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House Republicans look for more support with revised health care bill

Dr. Martha Perez examines Maria Lebron in a room at the Community Health of South Florida, Doris Ison Health Center in Miami, Florida.  Joe Raedle/Getty Images

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Top House Republicans have released a slate of revisions for their Obamacare replacement that they hope will draw more support. The American Health Care Act has been sharply criticized by members of both parties; an analysis from the Congressional Budget Office estimated that nearly 24 million people would lose their coverage under the plan.

A House vote on the changes is expected Thursday night. About 20 members of the Freedom Caucus — some of the most conservative people in the House — are not happy with the measure, arguing that it’s not enough to undo Obamacare. If those folks hold firm, then this bill will struggle.

In the meantime, here’s a look at some of the proposed changes:

Tax credits:

The House bill gives the Senate the option to grant Americans age 50 to 64 more generous federal support for insurance premiums. Republicans in the House are setting aside $75 billion in additional tax credits. 

But net premiums (the amount paid out of pocket) would rise by thousands over the next nine years. The House bill would have to provide lower-income older people with around $13,000 in tax credits by 2026 in order to compensate, according to the left-leaning Center on Budget and Policy Priorities.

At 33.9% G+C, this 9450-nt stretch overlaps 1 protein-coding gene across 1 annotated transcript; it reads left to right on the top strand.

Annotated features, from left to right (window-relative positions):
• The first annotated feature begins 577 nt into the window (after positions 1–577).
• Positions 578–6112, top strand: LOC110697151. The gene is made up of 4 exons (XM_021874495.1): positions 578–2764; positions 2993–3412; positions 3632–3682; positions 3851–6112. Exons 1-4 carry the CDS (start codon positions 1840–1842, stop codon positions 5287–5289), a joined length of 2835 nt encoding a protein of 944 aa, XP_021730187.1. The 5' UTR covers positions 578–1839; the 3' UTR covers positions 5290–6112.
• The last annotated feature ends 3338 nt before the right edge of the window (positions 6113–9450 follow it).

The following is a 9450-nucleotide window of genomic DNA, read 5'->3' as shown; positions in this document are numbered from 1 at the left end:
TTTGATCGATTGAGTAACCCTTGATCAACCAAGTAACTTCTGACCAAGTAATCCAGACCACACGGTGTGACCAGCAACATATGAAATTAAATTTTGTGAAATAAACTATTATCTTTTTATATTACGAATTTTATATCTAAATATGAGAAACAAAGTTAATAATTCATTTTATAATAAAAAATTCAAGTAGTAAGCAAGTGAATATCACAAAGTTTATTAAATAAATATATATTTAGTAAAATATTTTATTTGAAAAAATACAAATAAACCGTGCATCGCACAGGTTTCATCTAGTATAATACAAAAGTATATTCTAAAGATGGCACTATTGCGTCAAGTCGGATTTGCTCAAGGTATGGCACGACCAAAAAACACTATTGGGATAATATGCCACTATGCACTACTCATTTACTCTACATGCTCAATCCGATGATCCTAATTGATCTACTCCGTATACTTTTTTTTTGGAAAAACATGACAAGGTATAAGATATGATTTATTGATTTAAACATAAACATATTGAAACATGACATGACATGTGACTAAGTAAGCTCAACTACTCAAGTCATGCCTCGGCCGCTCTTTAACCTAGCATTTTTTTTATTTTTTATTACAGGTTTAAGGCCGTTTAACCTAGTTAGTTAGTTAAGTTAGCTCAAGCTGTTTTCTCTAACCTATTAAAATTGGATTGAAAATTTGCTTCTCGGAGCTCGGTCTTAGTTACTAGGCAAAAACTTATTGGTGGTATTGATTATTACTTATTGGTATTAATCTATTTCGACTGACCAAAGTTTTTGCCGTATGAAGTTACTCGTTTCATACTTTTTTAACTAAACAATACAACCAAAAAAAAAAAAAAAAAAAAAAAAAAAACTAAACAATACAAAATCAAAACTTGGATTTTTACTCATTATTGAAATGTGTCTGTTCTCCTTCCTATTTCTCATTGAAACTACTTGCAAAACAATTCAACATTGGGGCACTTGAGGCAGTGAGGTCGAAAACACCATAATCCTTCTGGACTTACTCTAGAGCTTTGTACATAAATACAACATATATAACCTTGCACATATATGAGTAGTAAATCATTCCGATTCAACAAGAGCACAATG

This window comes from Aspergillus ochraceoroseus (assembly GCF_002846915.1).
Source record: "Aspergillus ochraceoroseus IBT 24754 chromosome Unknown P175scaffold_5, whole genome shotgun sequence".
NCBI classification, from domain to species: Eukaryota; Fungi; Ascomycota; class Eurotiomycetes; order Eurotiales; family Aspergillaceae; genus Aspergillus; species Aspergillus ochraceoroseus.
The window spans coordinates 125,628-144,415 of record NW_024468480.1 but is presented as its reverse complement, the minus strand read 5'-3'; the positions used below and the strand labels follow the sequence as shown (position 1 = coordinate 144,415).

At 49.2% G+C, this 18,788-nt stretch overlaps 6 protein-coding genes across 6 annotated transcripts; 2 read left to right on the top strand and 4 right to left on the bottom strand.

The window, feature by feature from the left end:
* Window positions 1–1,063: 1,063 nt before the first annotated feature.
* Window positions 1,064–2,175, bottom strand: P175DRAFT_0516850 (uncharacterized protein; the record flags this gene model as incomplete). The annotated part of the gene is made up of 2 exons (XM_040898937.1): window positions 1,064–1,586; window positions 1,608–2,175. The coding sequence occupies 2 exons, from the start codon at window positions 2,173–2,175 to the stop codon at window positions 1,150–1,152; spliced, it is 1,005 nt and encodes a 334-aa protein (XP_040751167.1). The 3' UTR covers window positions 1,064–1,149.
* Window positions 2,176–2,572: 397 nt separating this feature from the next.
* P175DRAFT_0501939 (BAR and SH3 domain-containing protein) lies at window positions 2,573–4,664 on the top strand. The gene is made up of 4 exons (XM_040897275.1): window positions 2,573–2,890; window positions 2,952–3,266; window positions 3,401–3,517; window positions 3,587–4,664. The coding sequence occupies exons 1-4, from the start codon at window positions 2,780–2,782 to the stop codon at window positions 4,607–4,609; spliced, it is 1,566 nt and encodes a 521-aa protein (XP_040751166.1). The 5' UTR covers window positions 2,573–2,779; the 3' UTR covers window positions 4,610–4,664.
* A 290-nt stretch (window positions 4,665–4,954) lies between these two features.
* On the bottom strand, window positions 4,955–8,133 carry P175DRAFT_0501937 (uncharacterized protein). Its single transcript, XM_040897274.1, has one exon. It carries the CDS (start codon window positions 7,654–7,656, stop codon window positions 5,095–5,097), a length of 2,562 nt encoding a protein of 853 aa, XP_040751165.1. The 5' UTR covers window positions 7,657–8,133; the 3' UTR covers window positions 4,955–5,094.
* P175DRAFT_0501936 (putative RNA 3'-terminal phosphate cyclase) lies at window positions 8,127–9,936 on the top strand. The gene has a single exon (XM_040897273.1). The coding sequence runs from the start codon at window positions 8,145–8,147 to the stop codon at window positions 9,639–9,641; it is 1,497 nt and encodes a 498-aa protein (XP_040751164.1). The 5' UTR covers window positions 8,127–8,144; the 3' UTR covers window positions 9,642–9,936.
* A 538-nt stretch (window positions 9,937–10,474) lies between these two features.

These amendments will also end most of the Obamacare tax credits a year sooner.

Work requirements:

There are a number of changes to Medicaid, a program for low-income Americans, children seniors, and people with disabilities.

States could require that some Medicaid recipients work or take part in job-training programs or community service. But lots of people on Medicaid who can work already do work. Seventy-eight percent of Medicaid recipients are in families with at least one worker.

Lump sums:

This legislation cuts funding to states by nearly $1 trillion over the first decade. For decades, conservatives have wanted to shrink the size of Medicaid. The amendment gives states the option of receiving a lump sum of money from the federal government, also known as a block grant, instead of the per-person payment cap. 

However, this could also mean fewer dollars from Washington. Under the current system, the federal government matches payments from the state without funding limits.

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